Prior Learning Assessment Course Subjects
- Introductory Biology (BIO-101) 3.00 s.h.
- Designed for nonscience majors. Presents the essential body of knowledge about biology with an emphasis on molecular biology. Advisories: This course may not be used as the first semester of a two-semester sequence. It does not meet the Biology Area of Study General Biology requirement. For students taking BIO-101-OL, see the Bulletin for information about minimum system requirement.
- Evolution (BIO-302) 3.00 s.h.
- An integration of evidence from the fields of molecular, organismal and ecological biology into a unified evolutionary perspective.
- Prin of Cytology & Cytogenetics (CYT-312) 4.00 s.h.
- Basic cell biology & physiology; principles of genetics & general cytological laboratory procedures for cytotechnologisis.
- Radiation Biology (NMT-222) 3.00 s.h.
- Course Description
The actions of ionizing radiations on living matter. The cell, radiation sickness, gene protection, theory of action, biochemistry, radiometric, chemical, biological effects.
Through the Portfolio Assessment process, students will demonstrate that they can appropriately address the following outcomes:
- Describe principles of cellular biology and apply to principles of radiation biology.
- Compare and contrast somatic and genetic effects of radiation.
- Construct and evaluate charts, graphs and survival curves related to radiation biology principles.
- Evaluate the relationship of radiation quality and dose to systemic(whole body) responses.
- Describe radiation induced chemical reactions and analyze biologic damage.
- Dental Radiology (ADE-121) 3.00 s.h.
- A lecture and laboratory course presenting the principles of radiology and their clinical application. Lecture topics include x-ray production, processing intra and extra-oral techniques, radiographic interpretation and radiation biology and safety. Laboratory experiences include manikins simulation as well as clinical patients.
- Animal Parasitology (ANS-332) 4.00 s.h.
- Biology of animal parasites, with emphasis on their structure, life histories, ecology, and importance to people and domestic animals. Laboratory examination of parasitic adaptations, morphological, physiological, behavioral, and ecological, using both preserved materials and materials collected from local animals and maintained in the laboratory.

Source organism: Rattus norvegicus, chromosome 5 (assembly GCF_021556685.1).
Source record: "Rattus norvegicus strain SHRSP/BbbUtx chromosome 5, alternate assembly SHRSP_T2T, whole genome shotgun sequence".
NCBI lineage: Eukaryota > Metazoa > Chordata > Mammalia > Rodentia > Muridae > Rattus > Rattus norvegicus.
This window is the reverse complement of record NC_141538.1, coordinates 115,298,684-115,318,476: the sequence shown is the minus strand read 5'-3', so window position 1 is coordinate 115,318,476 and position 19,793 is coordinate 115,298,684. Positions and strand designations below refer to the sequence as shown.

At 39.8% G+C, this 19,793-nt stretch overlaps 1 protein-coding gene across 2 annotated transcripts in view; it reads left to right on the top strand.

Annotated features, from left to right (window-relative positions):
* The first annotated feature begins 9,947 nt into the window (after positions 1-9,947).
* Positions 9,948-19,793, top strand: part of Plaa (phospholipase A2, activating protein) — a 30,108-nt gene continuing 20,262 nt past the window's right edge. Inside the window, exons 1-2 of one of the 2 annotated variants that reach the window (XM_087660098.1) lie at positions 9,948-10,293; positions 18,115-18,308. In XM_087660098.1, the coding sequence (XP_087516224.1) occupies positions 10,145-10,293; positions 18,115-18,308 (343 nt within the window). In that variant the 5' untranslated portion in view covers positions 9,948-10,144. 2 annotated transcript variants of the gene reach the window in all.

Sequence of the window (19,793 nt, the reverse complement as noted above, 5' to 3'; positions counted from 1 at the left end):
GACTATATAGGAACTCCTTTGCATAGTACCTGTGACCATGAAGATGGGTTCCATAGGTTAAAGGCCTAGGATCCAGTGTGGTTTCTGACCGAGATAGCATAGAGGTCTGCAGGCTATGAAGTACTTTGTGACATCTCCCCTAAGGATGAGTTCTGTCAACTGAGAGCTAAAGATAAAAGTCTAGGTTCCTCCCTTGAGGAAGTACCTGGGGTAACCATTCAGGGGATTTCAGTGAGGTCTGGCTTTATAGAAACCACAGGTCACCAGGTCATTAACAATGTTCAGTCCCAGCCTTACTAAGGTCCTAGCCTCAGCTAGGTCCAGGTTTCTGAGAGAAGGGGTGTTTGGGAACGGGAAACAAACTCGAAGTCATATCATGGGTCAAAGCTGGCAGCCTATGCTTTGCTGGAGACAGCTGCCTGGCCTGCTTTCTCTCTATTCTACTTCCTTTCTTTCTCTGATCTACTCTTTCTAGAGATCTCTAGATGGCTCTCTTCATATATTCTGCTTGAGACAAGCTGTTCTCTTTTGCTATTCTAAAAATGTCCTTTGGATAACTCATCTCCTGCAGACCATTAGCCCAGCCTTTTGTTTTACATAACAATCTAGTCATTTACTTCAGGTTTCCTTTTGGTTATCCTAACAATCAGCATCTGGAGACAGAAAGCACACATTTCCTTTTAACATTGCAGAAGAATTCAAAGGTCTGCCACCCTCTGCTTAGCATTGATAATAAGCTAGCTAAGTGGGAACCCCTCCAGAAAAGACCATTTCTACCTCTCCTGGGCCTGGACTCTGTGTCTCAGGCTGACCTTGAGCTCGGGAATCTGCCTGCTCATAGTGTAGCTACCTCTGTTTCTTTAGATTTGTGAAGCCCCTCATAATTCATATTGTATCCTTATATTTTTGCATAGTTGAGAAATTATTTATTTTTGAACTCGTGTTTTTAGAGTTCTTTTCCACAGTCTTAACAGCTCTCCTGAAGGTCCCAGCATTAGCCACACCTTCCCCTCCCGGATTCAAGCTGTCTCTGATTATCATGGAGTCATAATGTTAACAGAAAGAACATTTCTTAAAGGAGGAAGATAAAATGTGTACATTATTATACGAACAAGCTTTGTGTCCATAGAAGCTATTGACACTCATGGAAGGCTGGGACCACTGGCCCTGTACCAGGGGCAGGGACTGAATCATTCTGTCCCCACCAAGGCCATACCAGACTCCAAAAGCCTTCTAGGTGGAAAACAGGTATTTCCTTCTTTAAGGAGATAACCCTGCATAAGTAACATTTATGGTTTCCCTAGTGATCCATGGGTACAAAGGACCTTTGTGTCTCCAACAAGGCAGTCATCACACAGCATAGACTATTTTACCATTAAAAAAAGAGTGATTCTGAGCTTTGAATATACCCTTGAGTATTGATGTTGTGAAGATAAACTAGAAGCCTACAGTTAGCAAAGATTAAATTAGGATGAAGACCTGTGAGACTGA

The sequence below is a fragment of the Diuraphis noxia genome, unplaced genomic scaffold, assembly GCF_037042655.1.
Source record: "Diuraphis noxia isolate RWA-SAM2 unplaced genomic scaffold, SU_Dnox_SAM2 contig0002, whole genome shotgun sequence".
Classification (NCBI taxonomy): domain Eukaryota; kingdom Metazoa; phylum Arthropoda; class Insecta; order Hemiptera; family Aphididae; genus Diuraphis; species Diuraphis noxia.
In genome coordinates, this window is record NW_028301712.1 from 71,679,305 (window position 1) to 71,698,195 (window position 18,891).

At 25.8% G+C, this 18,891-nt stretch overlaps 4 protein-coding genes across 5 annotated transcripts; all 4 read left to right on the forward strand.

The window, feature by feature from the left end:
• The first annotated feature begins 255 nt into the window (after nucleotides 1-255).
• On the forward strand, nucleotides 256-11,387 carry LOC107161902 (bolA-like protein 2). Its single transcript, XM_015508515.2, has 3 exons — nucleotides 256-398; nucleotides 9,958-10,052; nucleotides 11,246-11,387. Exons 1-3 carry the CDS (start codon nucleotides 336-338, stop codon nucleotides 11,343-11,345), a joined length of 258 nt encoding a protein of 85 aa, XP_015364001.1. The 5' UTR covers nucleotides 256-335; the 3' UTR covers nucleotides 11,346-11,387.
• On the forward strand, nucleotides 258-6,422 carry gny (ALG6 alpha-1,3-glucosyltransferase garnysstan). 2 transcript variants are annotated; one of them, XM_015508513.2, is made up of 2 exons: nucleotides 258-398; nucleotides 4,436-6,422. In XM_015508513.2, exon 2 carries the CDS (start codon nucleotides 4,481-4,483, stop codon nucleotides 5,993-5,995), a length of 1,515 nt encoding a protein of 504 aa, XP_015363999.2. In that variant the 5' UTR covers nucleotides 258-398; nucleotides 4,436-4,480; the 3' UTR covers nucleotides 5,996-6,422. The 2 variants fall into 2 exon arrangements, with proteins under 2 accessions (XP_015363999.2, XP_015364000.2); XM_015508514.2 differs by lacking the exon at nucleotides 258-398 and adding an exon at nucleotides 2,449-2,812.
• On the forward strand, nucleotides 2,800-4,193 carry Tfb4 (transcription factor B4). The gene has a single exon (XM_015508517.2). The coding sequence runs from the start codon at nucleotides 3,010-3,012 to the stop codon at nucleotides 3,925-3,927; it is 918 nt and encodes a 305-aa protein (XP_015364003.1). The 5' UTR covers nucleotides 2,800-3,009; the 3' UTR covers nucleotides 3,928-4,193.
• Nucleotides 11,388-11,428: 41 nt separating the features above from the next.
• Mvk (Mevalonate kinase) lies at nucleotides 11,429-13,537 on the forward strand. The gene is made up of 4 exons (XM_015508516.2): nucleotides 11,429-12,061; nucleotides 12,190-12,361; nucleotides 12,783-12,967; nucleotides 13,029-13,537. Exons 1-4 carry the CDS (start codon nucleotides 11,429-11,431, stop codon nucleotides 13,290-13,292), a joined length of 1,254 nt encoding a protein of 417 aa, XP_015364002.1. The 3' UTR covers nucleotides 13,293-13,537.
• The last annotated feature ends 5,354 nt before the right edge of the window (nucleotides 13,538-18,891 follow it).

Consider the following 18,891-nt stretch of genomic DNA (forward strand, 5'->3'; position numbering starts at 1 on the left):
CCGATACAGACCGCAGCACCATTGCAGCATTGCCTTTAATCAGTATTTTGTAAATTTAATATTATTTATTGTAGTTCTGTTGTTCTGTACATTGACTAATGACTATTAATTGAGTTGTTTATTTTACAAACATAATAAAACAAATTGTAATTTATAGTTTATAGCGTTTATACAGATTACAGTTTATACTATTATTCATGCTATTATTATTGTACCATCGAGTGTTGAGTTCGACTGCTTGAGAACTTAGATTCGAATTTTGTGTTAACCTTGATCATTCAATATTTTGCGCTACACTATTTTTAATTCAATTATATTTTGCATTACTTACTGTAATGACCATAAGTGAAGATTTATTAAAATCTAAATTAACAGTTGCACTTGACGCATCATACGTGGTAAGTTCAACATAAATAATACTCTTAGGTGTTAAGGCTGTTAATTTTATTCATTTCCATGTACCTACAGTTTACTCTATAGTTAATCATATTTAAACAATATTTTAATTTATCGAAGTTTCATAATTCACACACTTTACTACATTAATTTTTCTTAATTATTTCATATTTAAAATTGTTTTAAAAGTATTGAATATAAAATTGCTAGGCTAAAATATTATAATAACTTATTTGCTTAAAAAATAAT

- Genetic Improvement of Animals (ANS-362) 3.00 s.h.
- Translating genetic principles into effective breeding schemes is approached from the farm and industry perspectives in a decision- making framework. Current animal improvement strategies as well as potential systems incorporating new developments in reproductive biology and molecular genetics will be addressed in genetic and economic terms.
- Social Implications of Biology (BIO-104) 3.00 s.h.
- Consideration of the problems generated by the old and new discoveries in biology for man and society; biological factors of race and races and their social implications; the impact of overpopulation on man, society and environment.
- General Biology I (BIO-111) 3.00 s.h.
- A study of the fundamental concepts, theoretical principles, and practical aspects of modern biology with emphasis on cells, cellular processes, plants and plant processes. Laboratory exercises stress the development of skill in basic techniques, reinforce particular lecture topics, and introduce material not presented in lecture. Laboratory work includes measuring techniques, the microscope, cell structure and function, and plant anatomy.
- General Biology II (BIO-112) 3.00 s.h.
- A continuation of the fundamental concepts, theoretical principles and practical aspects of modern biology with emphasis on animal diversity, genetics and ecology. Laboratory exercises continue to stress the development of skill in basic techniques, reinforce particular lecture topics, and introduce material not presented in lecture. Laboratory work includes human genetics, the isolation of DNA, and animal dissections.
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